- Financial education
- 3 minute read
Today there’s a huge amount of interest in responsible investment – where investors factor environmental, social and governance (ESG) considerations into their decision-making. This trend was gathering momentum even before COVID-19 struck due to widespread concerns around climate change. Nevertheless, it has been further accelerated by the pandemic, which highlighted the positive impact businesses can have in the face of an existential threat to human wellbeing.
According to research by Netherlands-based Triodos Bank, COVID-19 has motivated over a fifth (22%) of UK adults to explore ethical funds, with that figure rising to 35% for the under-35 age group. Furthermore, more than half (52%) say that carefully selecting where you invest your money is one of the best ways to protect the planet while 49% would like their investment provider to be aligned with the United Nations’ Sustainable Development Goals.
A survey of over 2,000 investors, conducted by Close Brothers Asset Management, offers further insight into investors’ thought processes around responsible investment. For many, the case is clear cut – they aren’t sacrificing financial returns to align their money with their values. In fact, 85% believe that investing sustainably will either improve, or provide the same, returns as traditional investing.
Our research also found that investors have a keen awareness of how emerging opportunities and risks will shape the landscape for responsible investment in future. Nearly two-fifths (38%) think there is heightened demand among consumers for the products and services provided by sustainable businesses while 32% believe government regulation will affect companies that are not sustainable.
As responsible investment fits well with workplace financial wellbeing programmes, many employers will want to help their employees understand it better. This means getting to grips with the ever-evolving jargon in this space and being able to articulate how it can have a positive impact on employees’ personal finances.
What is responsible investment?
According to the Cambridge Institute for Sustainability Leadership, responsible investment is an approach that focuses on creating economic, environmental and social value over the long term. The Institute lists the following as different forms of responsible investment, although there is overlap in many cases:
- Ethical – where screening processes are used to screen out companies engaged in activities that are deemed unethical. Companies that produce alcohol, tobacco products or weapons might fall into this category.
- Socially responsible – social and environmental criteria are used to evaluate companies. Criteria might include occupational health and safety performance, greenhouse gas emissions and impacts on natural resources.
- Sustainable – where companies are defined as being sustainable in some way or are likely to continue into the long term. Typical ESG criteria may be applied.
- Best-in-class investment – companies that rank higher than their peers according to specific ESG criteria.
- ESG integration – where a company’s ESG qualities are analysed, based on its business model, product strategy, distribution system, R&D and human resources policies, among other issues.
- Thematic – where companies are classified according to certain sustainability-related themes eg low-carbon energy, pollution-control technology, or health care.
- Green – companies that are specifically involved with green products and initiatives, such as electric vehicles, recycling and waste management.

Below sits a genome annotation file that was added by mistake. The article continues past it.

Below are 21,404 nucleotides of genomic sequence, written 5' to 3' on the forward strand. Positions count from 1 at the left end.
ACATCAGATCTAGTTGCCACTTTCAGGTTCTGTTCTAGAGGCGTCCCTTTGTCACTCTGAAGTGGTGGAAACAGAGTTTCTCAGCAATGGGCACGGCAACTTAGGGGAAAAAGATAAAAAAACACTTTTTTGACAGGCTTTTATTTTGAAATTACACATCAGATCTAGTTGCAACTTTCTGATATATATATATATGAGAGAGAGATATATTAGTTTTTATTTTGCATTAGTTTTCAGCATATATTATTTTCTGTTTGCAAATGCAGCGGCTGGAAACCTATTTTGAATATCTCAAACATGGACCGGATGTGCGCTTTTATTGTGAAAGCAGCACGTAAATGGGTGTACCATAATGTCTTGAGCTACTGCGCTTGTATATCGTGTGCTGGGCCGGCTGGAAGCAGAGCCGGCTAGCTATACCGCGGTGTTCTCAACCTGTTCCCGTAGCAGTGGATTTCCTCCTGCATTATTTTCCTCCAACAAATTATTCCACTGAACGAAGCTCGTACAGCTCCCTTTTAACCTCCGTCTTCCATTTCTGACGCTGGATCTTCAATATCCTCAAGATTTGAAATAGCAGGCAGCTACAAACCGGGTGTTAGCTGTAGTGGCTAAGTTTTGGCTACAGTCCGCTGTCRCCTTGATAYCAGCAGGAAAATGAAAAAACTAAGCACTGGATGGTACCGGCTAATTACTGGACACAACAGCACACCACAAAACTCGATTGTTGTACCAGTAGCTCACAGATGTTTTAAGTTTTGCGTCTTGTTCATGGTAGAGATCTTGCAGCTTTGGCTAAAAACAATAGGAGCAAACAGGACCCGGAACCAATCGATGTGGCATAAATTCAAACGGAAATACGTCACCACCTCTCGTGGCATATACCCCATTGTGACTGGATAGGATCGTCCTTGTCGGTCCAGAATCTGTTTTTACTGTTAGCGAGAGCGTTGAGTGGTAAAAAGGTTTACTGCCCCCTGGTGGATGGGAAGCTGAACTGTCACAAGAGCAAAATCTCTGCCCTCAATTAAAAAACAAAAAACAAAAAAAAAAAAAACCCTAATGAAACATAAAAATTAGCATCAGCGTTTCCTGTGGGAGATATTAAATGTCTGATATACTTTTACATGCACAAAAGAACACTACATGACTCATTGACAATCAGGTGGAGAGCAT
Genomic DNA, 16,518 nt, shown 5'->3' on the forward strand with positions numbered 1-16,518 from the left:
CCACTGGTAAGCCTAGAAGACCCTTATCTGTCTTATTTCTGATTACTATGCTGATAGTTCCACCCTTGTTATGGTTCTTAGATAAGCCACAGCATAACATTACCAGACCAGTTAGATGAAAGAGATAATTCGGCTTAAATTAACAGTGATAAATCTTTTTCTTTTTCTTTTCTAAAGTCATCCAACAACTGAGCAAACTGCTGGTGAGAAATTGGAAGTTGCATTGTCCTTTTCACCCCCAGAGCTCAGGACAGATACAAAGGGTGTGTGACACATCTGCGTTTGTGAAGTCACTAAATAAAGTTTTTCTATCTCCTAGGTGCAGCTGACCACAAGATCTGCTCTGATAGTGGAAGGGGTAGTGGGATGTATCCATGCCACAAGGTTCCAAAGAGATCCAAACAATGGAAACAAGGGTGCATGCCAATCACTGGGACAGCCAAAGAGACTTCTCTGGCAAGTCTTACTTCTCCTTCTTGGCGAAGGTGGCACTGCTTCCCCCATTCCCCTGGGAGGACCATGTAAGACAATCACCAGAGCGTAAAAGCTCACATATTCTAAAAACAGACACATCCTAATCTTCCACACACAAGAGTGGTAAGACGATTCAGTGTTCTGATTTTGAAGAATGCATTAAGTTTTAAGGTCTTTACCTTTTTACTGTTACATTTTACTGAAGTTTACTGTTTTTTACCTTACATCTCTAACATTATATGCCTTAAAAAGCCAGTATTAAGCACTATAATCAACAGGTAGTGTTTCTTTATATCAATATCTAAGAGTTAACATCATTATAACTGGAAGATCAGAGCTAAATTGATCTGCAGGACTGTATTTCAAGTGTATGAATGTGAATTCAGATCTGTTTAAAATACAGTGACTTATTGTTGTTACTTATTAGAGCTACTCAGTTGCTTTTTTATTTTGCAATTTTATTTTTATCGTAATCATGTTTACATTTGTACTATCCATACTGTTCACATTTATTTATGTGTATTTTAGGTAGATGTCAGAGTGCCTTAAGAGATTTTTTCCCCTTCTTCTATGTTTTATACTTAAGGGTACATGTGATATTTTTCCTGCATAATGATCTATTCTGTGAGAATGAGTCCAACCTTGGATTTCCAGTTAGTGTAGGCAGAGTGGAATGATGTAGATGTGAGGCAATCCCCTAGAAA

- Impact – investments that seek to achieve a particular social or environmental objective, for example, to provide employment within a community.
- Shareholder engagement – companies where shareholders have a positive influence on decision-making in relation to ESG matters.
Responsible investment and the workplace
Responsible investment strategies can boost both the financial and emotional wellbeing of investors. They do this by providing long-term returns, while causing investors to feel good about how they use their money. At the same time, responsible investment strategies contribute to the wellbeing of society more broadly by channelling money towards companies and initiatives that have a positive impact on people and the planet.
Given the benefits of responsible investment strategies, and the public focus on ESG issues, employees will increasingly expect their workplace pension schemes to either adopt these strategies wholesale or, at the very least, offer responsible investment choices as part of a broad portfolio. The good news is that a huge number of investment assets already fall into the ESG category. In fact, research by Bloomberg Intelligence predicts that ESG assets globally will exceed $53 trillion by 2025, representing more than a third of the total $140.5 trillion in projected assets under management.
By speaking to your own organisation’s pension provider, you can establish the extent to which it already follows responsible investment strategies and how it is planning to integrate them further in future. You can also establish which forms of responsible investment it is applying in practice. Is it simply applying exclusion screening or is it undertaking deeper and more comprehensive analysis of companies, taking into account a wide range of considerations?
Once you have this understanding, it is important to communicate with your employees on the topic of responsible investment. They will appreciate knowing more about how their money is invested – particularly where they are making a positive environmental and social difference in the long term. Having this awareness will also boost their loyalty to your organisation, making it more likely to retain their talent and skills.
Educating employees on responsible investment strategies does not just benefit society and the planet. It’s good for employers as well.